Iran Daily: Regime Relents, Joins International Financial Organization

Facing serious economic problems, Iran’s regime has finally relented and agreed to join the intergovernmental Financial Action Task Force.

The FATF was created in 1989 for coordination of efforts against money laundering. After the 9-11 attacks in 2001, its mandate expanded to include financing of terrorism.

The Rouhani Government — both as part of its policy for greater international links and as a response to the growing economic crisis — has pressed for accession to the FATF. However, until now, it has been blocked by hardline factions, including the Supreme Leader’s office.

Ayatollah Khamenei has objected to the step as an undesirable relationship with an organization including “enemy” powers such as the US. Hardliners also were concerned that FATF standards could hinder Iran’s financial ties to groups such as Lebanon’s Hezbollah, which has been designated by the US as a terrorist organization.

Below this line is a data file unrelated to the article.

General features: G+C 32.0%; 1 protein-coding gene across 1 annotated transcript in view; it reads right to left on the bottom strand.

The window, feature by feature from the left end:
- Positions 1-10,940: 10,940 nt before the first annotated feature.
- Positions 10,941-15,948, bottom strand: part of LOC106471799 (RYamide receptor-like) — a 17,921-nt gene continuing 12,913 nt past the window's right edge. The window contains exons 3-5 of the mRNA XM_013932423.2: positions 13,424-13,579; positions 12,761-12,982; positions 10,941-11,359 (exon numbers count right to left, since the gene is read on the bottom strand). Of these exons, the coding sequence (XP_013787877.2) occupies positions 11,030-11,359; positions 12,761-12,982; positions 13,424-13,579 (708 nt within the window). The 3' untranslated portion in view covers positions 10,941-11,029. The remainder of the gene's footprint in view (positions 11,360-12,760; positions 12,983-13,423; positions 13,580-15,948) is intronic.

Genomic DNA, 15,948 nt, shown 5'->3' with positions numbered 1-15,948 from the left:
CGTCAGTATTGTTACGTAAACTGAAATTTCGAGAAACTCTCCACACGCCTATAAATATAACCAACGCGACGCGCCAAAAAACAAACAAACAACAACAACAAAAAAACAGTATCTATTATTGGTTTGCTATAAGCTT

Khamenei said in June that the Majlis should pass domestic laws rather than work with the international system.

But on Saturday the Guardian Council finally approved Parliament’s legislation.

“The amendment bill on combating the financing of terrorism is not in contradiction with the country’s constitution and Shari’a laws,” spokesman Abbas Ali Khadkhodaei said.

The refusal to join the FATF has been Iran’s efforts to build financial arrangements for foreign investment, needed to avoid a further economic downturn amid internal problems and expanding US sanctions. The FATF said in June that Iran had until October to implement reforms or face consequences.

The European Union, while supporting the nuclear deal after US withdrawal in May, has told Iran that accession to the FATF is essential if efforts to maintain and expand trade and investment are to be successful.

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Scott Lucas is Professor of International Politics at the University of Birmingham and editor-in-chief of EA WorldView. He is a specialist in US and British foreign policy and international relations, especially the Middle East and Iran. Formerly he worked as a journalist in the US, writing for newspapers including the Guardian and The Independent and was an essayist for The New Statesman before he founded EA WorldView in November 2008.

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